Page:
Benedict's warnings show there is no smoke without fire
The general reaction of young people to the news that Pope Benedict XVI was retiring reminded me of something that happened when I was a young teacher. At that time the school and convent were two wings of one building, so occasionally some of the more elderly nuns would wander into the staff room for a chat.
One was in the early stages of dementia, and I often had friendly exchanges with her that sadly showed how her memory and intellect were failing. I met her as I left the school one day, and she said in the kind of conversational tone normally reserved for comments about the weather: “The convent is on fire, you know.”
“That’s nice, Sister,” I replied, and went on my way.
Something prompted me to look back, only to witness a large plume of smoke clearly visible above the convent kitchen. I dashed back in, the fire alarm was sounded and soon the fire brigade had the situation under control.
The next day I met her again. In the same tone she announced: “I told you so.” The analogy is admittedly imperfect but the same kind of “That’s nice, dear” response was apparent in many young people’s responses to Benedict’s historic resignation.
But in this instance it is not the convent that is in danger but the culture young people are inheriting. The actions and thoughts of this elderly gentleman seem irrelevant to the younger generation, aside from a deeply committed minority. It is hard to blame them: the picture painted of Benedict is painfully narrow.
Very few, for example, would be aware of his insistence on far-reaching reform of economic structures, so that they serve and respect people rather than just markets.
In his first address of this year he argued that to emerge from the present economic crisis we need people, groups and institutions that “will promote life by fostering human creativity”, thereby creating the opportunity for a new economic model.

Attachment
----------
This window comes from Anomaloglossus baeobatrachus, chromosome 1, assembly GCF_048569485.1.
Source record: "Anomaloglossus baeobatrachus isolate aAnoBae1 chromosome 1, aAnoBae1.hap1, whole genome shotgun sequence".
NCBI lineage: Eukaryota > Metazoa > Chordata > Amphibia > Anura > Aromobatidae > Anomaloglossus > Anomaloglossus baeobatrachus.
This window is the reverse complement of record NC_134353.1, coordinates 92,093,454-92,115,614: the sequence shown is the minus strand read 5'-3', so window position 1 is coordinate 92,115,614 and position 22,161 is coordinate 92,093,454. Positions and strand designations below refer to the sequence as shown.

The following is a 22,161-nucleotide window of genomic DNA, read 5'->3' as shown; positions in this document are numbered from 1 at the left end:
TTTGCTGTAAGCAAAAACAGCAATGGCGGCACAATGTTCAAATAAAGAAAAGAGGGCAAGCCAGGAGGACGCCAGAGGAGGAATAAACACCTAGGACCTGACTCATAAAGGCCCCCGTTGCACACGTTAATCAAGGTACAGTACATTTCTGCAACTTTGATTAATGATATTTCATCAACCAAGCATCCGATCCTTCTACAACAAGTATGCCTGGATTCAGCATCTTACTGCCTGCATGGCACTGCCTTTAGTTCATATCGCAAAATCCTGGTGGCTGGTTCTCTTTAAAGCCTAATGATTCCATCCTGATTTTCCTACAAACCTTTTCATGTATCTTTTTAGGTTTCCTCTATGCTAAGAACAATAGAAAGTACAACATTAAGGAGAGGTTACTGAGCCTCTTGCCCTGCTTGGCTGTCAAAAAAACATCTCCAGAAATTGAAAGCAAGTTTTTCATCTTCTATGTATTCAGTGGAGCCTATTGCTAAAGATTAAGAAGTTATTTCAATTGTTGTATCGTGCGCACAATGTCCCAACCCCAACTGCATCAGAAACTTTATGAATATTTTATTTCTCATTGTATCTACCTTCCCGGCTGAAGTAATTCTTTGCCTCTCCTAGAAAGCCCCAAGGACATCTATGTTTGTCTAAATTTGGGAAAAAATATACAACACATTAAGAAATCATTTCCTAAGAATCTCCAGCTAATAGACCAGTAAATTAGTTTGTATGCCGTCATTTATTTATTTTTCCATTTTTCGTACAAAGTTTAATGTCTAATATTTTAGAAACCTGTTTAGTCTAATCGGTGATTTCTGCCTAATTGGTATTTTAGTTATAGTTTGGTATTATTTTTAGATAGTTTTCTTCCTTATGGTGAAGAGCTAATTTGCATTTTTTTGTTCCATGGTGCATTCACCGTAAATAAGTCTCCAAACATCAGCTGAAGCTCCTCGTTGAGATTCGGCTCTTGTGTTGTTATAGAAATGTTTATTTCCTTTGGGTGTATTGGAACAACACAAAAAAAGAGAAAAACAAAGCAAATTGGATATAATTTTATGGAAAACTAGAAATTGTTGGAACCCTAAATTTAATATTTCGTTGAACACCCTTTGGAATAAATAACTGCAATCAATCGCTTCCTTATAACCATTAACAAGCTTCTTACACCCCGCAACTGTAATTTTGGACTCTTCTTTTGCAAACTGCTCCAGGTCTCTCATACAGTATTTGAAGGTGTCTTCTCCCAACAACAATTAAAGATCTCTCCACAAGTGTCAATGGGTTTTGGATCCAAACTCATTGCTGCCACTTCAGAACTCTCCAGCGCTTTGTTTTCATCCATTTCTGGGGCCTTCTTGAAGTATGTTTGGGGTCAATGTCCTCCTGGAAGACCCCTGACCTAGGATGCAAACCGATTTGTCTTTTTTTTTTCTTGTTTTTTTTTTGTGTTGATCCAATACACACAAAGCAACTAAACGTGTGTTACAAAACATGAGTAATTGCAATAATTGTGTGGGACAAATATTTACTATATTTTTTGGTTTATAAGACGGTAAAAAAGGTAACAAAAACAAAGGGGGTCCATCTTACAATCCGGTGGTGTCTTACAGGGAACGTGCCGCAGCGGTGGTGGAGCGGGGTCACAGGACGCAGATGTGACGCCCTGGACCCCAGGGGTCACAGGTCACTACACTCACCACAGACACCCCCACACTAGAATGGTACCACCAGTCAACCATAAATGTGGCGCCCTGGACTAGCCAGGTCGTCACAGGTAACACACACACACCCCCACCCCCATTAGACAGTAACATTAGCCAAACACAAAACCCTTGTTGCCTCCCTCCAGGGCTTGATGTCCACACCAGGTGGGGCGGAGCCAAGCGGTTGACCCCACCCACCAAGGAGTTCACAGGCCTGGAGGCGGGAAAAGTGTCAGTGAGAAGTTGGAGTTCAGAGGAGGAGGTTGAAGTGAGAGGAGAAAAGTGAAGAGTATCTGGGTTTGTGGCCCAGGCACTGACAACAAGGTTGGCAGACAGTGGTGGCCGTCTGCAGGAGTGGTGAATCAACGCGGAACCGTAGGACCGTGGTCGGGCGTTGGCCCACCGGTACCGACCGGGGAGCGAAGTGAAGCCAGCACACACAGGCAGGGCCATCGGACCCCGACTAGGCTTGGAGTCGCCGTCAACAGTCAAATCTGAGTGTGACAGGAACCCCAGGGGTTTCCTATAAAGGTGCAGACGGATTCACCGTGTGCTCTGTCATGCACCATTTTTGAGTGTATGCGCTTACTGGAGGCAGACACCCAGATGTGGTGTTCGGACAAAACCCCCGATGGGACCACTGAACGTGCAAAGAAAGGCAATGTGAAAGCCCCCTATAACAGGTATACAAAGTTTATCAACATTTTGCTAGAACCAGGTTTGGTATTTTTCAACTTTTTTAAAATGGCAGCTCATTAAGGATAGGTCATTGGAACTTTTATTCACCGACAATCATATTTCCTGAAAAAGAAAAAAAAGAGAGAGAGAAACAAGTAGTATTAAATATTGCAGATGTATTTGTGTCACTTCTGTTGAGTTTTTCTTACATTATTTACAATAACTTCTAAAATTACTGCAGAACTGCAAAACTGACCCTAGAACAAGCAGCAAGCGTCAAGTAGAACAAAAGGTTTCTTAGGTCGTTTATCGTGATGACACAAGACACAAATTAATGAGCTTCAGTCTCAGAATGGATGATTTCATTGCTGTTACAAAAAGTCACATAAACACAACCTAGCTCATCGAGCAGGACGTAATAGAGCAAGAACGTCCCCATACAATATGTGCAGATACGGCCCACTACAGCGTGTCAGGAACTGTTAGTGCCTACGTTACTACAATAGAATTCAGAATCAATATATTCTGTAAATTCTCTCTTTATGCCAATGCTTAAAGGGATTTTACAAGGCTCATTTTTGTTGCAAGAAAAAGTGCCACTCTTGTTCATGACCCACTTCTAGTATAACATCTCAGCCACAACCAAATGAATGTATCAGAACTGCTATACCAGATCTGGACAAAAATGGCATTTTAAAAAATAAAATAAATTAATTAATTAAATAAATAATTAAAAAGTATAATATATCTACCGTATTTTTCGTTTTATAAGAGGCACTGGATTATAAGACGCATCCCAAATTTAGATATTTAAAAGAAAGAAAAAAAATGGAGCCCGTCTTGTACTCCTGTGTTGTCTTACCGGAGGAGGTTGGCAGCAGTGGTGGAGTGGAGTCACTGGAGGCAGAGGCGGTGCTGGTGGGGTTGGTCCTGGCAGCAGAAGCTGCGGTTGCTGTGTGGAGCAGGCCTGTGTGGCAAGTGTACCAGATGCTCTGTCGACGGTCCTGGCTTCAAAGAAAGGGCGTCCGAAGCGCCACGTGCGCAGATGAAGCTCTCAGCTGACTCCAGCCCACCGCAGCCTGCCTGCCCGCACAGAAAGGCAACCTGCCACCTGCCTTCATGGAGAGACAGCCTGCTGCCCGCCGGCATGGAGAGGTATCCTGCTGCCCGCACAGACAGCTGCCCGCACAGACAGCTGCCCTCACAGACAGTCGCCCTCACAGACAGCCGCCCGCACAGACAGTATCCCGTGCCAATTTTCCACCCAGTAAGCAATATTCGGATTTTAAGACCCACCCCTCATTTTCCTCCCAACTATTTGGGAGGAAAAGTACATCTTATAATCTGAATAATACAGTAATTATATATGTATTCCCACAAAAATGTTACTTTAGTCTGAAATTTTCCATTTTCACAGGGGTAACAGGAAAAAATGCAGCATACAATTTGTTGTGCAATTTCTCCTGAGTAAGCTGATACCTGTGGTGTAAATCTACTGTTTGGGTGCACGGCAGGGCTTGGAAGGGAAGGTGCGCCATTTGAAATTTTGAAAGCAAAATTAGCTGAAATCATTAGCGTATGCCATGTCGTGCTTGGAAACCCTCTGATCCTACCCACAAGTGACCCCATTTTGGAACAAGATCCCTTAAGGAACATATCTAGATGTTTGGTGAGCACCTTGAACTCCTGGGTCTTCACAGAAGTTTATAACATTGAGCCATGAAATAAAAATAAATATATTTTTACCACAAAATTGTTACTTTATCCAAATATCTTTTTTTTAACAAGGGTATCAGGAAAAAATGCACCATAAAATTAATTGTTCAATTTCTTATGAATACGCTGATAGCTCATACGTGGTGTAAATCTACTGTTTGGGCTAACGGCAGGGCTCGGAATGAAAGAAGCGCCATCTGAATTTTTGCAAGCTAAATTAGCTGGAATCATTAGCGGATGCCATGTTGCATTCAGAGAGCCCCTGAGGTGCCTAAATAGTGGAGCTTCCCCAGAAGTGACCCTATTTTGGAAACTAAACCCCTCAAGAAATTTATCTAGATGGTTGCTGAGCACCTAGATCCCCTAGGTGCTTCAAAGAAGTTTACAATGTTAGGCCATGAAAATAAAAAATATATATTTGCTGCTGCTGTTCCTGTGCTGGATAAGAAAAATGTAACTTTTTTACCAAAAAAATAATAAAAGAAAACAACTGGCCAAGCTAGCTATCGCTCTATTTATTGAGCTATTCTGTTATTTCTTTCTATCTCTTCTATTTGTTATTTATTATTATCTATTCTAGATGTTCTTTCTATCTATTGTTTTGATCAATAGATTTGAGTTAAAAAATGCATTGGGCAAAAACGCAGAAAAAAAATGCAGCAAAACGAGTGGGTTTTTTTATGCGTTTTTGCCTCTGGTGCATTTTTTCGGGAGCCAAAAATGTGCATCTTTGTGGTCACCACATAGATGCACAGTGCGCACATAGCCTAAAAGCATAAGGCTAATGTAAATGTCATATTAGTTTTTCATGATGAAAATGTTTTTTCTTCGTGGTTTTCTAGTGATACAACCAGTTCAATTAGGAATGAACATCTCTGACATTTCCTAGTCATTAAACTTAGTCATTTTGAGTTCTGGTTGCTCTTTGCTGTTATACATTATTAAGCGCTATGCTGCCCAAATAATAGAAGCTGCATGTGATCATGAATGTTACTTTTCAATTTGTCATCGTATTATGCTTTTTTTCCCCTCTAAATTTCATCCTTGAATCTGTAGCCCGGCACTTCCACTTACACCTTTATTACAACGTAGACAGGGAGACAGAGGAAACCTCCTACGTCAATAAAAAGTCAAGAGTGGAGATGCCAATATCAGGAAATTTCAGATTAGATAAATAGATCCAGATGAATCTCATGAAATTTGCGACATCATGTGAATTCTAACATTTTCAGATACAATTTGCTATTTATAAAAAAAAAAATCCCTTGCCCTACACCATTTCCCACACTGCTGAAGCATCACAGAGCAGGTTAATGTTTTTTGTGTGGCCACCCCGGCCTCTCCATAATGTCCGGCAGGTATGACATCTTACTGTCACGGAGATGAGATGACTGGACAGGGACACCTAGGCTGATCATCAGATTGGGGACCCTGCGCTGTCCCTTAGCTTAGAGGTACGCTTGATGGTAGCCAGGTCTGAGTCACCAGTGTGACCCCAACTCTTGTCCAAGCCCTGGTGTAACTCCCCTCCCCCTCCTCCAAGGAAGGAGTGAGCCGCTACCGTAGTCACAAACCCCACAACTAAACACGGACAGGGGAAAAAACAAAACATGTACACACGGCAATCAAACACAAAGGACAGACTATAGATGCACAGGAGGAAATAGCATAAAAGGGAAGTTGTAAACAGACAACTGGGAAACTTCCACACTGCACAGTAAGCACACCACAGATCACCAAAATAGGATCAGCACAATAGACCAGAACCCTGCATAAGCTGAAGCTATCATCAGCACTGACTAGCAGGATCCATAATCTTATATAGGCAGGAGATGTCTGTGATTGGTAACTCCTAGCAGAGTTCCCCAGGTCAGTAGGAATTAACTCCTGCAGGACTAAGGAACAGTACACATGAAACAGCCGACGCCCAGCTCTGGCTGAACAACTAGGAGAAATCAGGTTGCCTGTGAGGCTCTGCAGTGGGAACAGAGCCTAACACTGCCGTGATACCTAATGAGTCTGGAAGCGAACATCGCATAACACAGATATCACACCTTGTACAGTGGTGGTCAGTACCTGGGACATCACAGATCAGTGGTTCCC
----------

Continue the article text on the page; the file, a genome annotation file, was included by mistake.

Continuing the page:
“The predominant model of recent decades called for seeking maximum profit and consumption, on the basis of an individualistic and selfish mindset, aimed at considering individuals solely in terms of their ability to meet the demands of competitiveness,” he added.
Young people are also largely unaware of his concern for the environment. Benedict was the pope who put solar panels on the Vatican, and tried to make the city state carbon neutral. He spoke about the looming crisis of food security, and the deep impact environmental destruction has on the poor, especially in the developing world.
Neither the message of environmental sustainability nor a deep-rooted critique of market capitalism is particularly popular. In Ireland, return to the markets is feverishly pursued as a goal in itself, with no regard to the damage being done to social solidarity, much less sustainability.
Perhaps least popular of all is his insistence that moral relativism, the idea that there is no objective truth, is a dead end that destroys community. He said about relativism that it “leaves as the ultimate criterion only the self with its desires”. While promising freedom, it instead becomes a prison in which everyone is isolated and cut off.
Moral relativism reduces morality to a matter of opinion. And opinions are often impervious to reason, or even to communication with others.
Yet as the then Cardinal Joseph Ratzinger perceptively remarked: “In recent years I find myself noting how the more relativism becomes the generally accepted way of thinking, the more it tends toward intolerance.”
In other words, everyone’s opinion is valid – until it comes into conflict with any new orthodoxy. Being judgmental is the new thought crime, and tolerance is no longer enough – a person must show active approval. But because relativism is a lazy option, there is no attempt to justify the new dogmatism – it is self-evident that certain opinions are outside the Pale.
I think many people believed dismantling the influence of religion, and in particular Christianity, would usher in a new era of progress. Instead what we get is apathy occasionally shaken into savage disapproval when someone demonstrates views out of step with the elite consensus.
Young people have been conditioned to see the freedom to pursue the satisfaction of their immediate desires as the best route to happiness, and are left puzzled and literally clueless when instead it just leads to heartbreak.
Partly due to the church’s failures, and to a withdrawal from reason in favour of emotivism, young people will not even know that thoughtful people such as Benedict have not only accurately analysed the modern condition but also offered a challenging and sustainable alternative.
Just like the sister, the warnings that he has given are absolutely accurate, and to be ignored at our peril.